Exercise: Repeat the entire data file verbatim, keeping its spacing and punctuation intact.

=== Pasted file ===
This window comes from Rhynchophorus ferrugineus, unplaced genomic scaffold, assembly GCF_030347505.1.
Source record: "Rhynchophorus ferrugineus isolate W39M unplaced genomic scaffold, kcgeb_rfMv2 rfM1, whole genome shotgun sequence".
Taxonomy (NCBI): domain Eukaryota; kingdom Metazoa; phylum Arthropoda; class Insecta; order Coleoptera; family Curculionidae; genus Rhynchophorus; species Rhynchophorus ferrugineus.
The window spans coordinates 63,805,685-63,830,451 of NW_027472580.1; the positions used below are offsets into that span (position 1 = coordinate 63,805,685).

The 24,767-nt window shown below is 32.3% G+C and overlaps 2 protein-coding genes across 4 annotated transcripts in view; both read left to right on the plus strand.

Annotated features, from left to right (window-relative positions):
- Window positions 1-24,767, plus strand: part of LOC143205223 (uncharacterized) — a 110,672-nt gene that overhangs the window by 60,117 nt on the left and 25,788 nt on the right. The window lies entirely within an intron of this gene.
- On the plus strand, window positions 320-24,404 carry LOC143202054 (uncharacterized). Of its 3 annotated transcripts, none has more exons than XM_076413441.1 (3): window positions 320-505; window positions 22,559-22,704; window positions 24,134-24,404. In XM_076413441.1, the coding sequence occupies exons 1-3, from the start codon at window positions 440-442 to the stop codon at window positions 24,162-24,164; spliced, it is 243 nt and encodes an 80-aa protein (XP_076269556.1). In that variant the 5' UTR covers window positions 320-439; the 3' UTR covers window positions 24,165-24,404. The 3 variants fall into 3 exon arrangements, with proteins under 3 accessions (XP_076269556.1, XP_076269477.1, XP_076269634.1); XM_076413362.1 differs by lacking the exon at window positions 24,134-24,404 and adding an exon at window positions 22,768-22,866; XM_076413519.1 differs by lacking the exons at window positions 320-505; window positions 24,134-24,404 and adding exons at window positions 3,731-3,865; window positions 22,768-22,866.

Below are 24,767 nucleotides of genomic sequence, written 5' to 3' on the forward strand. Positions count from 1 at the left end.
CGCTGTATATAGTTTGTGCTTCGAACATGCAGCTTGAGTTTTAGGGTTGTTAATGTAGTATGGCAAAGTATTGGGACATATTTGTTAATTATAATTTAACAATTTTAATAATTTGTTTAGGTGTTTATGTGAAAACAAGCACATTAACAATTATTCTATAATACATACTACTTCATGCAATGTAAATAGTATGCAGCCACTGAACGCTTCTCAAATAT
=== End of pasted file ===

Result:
This window comes from Rhynchophorus ferrugineus, unplaced genomic scaffold, assembly GCF_030347505.1.
Source record: "Rhynchophorus ferrugineus isolate W39M unplaced genomic scaffold, kcgeb_rfMv2 rfM1, whole genome shotgun sequence".
Taxonomy (NCBI): domain Eukaryota; kingdom Metazoa; phylum Arthropoda; class Insecta; order Coleoptera; family Curculionidae; genus Rhynchophorus; species Rhynchophorus ferrugineus.
The window spans coordinates 63,805,685-63,830,451 of NW_027472580.1; the positions used below are offsets into that span (position 1 = coordinate 63,805,685).

The 24,767-nt window shown below is 32.3% G+C and overlaps 2 protein-coding genes across 4 annotated transcripts in view; both read left to right on the plus strand.

Annotated features, from left to right (window-relative positions):
- Window positions 1-24,767, plus strand: part of LOC143205223 (uncharacterized) — a 110,672-nt gene that overhangs the window by 60,117 nt on the left and 25,788 nt on the right. The window lies entirely within an intron of this gene.
- On the plus strand, window positions 320-24,404 carry LOC143202054 (uncharacterized). Of its 3 annotated transcripts, none has more exons than XM_076413441.1 (3): window positions 320-505; window positions 22,559-22,704; window positions 24,134-24,404. In XM_076413441.1, the coding sequence occupies exons 1-3, from the start codon at window positions 440-442 to the stop codon at window positions 24,162-24,164; spliced, it is 243 nt and encodes an 80-aa protein (XP_076269556.1). In that variant the 5' UTR covers window positions 320-439; the 3' UTR covers window positions 24,165-24,404. The 3 variants fall into 3 exon arrangements, with proteins under 3 accessions (XP_076269556.1, XP_076269477.1, XP_076269634.1); XM_076413362.1 differs by lacking the exon at window positions 24,134-24,404 and adding an exon at window positions 22,768-22,866; XM_076413519.1 differs by lacking the exons at window positions 320-505; window positions 24,134-24,404 and adding exons at window positions 3,731-3,865; window positions 22,768-22,866.

Below are 24,767 nucleotides of genomic sequence, written 5' to 3' on the forward strand. Positions count from 1 at the left end.
CGCTGTATATAGTTTGTGCTTCGAACATGCAGCTTGAGTTTTAGGGTTGTTAATGTAGTATGGCAAAGTATTGGGACATATTTGTTAATTATAATTTAACAATTTTAATAATTTGTTTAGGTGTTTATGTGAAAACAAGCACATTAACAATTATTCTATAATACATACTACTTCATGCAATGTAAATAGTATGCAGCCACTGAACGCTTCTCAAATAT